A Deeper Shade of Blue
Jim Fraley

A Deeper Shade of Blue has moved, during the time we've been watching them, from being an introductory band at the monthly meeting of a local bluegrass association (The Rivertown Bluegrass Society in Conway, SC) to beginning to reach toward national band status, with performances throughout the Southeast and on a cruise. They play traditional hard driving bluegrass, songs written from within the band, and gospel material. Some members of the band have touring experience, while others have turned down such opportunities to remain closer to home, family, and job.

Frank Poindexter

Steve Dilling

Sideline was formed during the off season, when a group of veteran bluegrass musicians were looking for a side project to keep the sharp through the winter. Steve Dilling had just left the road for health reasons after twenty years with IIIrd Tyme Out. Skip Cherryholmes was settled in the Raleigh area and about to marry Dilling's daughter, and Jason Moore was always busy and ready to work. The band came together covering first and second generation bluegrass bands, and quickly had enough dates to justify purchasing a bus. There have been a few changes, with young Nathan Aldridge a standout on fiddle. The band, relying on experience and quality has quickly risen to national status.

Skip Cherryholmes

Nathan Aldridge

The Malpass Brothers
Christopher Malpass

The Malpass Brothers are not a bluegrass band, but they have found a home at bluegrass festivals across the country playing classic country music from the fifties through the eighties. They play electric instruments, have a drum on stage and a pedal steel. They have been welcomed, at least partly because a large proportion of the bluegrass audience has come to bluegrass because they can no longer find the country music they love on the radio. The brothers are very good on their own, and represent a welcome change of pace sound at the many bluegrass events where they perform.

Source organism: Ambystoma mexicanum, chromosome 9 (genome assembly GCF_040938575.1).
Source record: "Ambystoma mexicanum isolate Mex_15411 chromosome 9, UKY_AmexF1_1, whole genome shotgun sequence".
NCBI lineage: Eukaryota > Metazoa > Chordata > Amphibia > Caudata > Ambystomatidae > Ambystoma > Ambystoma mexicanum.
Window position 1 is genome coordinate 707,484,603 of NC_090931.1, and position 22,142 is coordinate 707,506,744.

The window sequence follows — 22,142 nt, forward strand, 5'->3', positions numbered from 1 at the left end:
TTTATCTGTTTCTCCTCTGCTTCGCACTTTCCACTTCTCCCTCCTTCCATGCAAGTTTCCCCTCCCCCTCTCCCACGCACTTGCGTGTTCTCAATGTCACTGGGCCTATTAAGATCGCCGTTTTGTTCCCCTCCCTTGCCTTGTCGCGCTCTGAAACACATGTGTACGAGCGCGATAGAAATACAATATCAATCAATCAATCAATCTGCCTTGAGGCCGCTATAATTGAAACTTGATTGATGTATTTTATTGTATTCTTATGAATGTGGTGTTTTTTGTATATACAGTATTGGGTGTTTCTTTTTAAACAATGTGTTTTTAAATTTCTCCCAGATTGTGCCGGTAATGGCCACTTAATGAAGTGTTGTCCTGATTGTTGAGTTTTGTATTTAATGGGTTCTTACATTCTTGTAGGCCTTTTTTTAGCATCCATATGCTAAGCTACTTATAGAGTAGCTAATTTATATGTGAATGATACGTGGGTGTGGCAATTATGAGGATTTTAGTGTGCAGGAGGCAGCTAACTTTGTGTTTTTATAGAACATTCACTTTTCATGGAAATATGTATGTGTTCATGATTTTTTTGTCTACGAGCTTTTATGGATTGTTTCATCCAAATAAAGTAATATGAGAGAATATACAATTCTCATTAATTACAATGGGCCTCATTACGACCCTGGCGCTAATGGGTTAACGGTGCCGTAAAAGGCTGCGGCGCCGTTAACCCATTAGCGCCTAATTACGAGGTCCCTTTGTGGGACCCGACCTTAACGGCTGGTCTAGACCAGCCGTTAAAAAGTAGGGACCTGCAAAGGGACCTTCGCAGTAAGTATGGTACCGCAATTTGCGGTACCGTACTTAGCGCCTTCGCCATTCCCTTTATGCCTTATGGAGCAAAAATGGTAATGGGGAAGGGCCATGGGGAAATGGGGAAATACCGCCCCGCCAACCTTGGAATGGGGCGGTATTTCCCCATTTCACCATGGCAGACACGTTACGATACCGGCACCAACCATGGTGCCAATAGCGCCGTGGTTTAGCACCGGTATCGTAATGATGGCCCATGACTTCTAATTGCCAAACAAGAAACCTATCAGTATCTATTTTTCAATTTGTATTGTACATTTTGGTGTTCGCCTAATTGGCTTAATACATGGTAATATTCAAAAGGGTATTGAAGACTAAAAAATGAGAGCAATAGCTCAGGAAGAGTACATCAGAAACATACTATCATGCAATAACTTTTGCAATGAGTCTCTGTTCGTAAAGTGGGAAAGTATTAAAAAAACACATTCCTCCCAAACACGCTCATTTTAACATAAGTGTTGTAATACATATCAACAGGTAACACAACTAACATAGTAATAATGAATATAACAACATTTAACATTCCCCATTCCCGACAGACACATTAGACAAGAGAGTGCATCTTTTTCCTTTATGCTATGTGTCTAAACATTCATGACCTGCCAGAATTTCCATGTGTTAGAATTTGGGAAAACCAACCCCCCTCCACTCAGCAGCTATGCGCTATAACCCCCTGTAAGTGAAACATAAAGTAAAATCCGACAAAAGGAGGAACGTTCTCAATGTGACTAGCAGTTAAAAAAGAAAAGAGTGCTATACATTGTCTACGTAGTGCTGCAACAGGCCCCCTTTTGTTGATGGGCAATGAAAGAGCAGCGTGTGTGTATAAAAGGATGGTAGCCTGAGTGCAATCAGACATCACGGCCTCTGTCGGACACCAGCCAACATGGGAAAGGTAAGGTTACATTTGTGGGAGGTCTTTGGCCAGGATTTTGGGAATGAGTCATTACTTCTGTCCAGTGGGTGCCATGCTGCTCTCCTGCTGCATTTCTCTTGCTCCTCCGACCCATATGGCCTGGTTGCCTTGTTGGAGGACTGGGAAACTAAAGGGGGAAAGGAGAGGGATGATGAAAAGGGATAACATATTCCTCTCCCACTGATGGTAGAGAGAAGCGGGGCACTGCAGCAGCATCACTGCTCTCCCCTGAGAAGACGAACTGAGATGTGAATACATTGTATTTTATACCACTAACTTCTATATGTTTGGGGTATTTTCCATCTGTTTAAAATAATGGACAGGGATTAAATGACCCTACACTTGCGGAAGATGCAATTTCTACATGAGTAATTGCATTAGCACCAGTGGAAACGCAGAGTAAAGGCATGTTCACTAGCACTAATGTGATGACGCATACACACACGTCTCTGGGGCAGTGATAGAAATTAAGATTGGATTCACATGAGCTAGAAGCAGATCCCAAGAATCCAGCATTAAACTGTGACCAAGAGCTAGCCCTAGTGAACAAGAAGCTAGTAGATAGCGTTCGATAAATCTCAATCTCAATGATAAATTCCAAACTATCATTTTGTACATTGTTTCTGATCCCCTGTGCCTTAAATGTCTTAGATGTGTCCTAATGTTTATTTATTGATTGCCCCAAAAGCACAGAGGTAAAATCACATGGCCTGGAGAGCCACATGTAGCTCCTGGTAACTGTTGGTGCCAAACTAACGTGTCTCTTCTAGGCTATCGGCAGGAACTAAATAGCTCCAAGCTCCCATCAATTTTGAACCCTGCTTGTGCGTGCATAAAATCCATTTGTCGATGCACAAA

Taylor Malpass

Flatt Lonesome
Charli Robertson

Buddy Robertson

Flatt Lonesome, one of the youngest major bands on the bluegrass stage today, has rocketed to prominence from their beginnings as a bluegrass gospel band playing churches and small festivals near their home in Callahan, Florida. Their close harmonies, youthful enthusiasm, and blend of bluegrass and country sounds have garnered numerous awards at both SPBGMA and IBMA in the past two or three years. They've risen fast in the bluegrass world, and show no signs of slowing down.

Paul Harrigal and Kelsi Robertson Harrigal

Junior Sisk